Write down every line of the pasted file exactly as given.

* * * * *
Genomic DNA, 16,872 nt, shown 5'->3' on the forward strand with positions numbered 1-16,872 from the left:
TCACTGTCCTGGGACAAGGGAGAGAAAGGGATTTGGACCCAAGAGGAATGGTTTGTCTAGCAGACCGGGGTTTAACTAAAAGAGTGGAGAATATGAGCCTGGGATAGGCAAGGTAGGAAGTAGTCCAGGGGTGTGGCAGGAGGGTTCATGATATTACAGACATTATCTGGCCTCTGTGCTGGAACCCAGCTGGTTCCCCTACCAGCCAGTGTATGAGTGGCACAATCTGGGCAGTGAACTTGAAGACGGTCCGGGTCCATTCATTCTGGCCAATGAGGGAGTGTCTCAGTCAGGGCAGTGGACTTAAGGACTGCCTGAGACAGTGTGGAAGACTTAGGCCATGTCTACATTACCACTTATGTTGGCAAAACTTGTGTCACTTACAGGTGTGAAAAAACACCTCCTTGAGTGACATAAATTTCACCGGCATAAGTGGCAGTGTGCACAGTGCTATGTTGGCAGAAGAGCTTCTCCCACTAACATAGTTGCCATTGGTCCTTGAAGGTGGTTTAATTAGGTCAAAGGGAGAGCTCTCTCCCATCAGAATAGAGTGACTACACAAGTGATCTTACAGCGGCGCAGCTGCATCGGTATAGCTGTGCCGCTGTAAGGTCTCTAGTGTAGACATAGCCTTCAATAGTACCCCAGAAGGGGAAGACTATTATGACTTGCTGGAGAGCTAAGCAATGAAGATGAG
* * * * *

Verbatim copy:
Genomic DNA, 16,872 nt, shown 5'->3' on the forward strand with positions numbered 1-16,872 from the left:
TCACTGTCCTGGGACAAGGGAGAGAAAGGGATTTGGACCCAAGAGGAATGGTTTGTCTAGCAGACCGGGGTTTAACTAAAAGAGTGGAGAATATGAGCCTGGGATAGGCAAGGTAGGAAGTAGTCCAGGGGTGTGGCAGGAGGGTTCATGATATTACAGACATTATCTGGCCTCTGTGCTGGAACCCAGCTGGTTCCCCTACCAGCCAGTGTATGAGTGGCACAATCTGGGCAGTGAACTTGAAGACGGTCCGGGTCCATTCATTCTGGCCAATGAGGGAGTGTCTCAGTCAGGGCAGTGGACTTAAGGACTGCCTGAGACAGTGTGGAAGACTTAGGCCATGTCTACATTACCACTTATGTTGGCAAAACTTGTGTCACTTACAGGTGTGAAAAAACACCTCCTTGAGTGACATAAATTTCACCGGCATAAGTGGCAGTGTGCACAGTGCTATGTTGGCAGAAGAGCTTCTCCCACTAACATAGTTGCCATTGGTCCTTGAAGGTGGTTTAATTAGGTCAAAGGGAGAGCTCTCTCCCATCAGAATAGAGTGACTACACAAGTGATCTTACAGCGGCGCAGCTGCATCGGTATAGCTGTGCCGCTGTAAGGTCTCTAGTGTAGACATAGCCTTCAATAGTACCCCAGAAGGGGAAGACTATTATGACTTGCTGGAGAGCTAAGCAATGAAGATGAG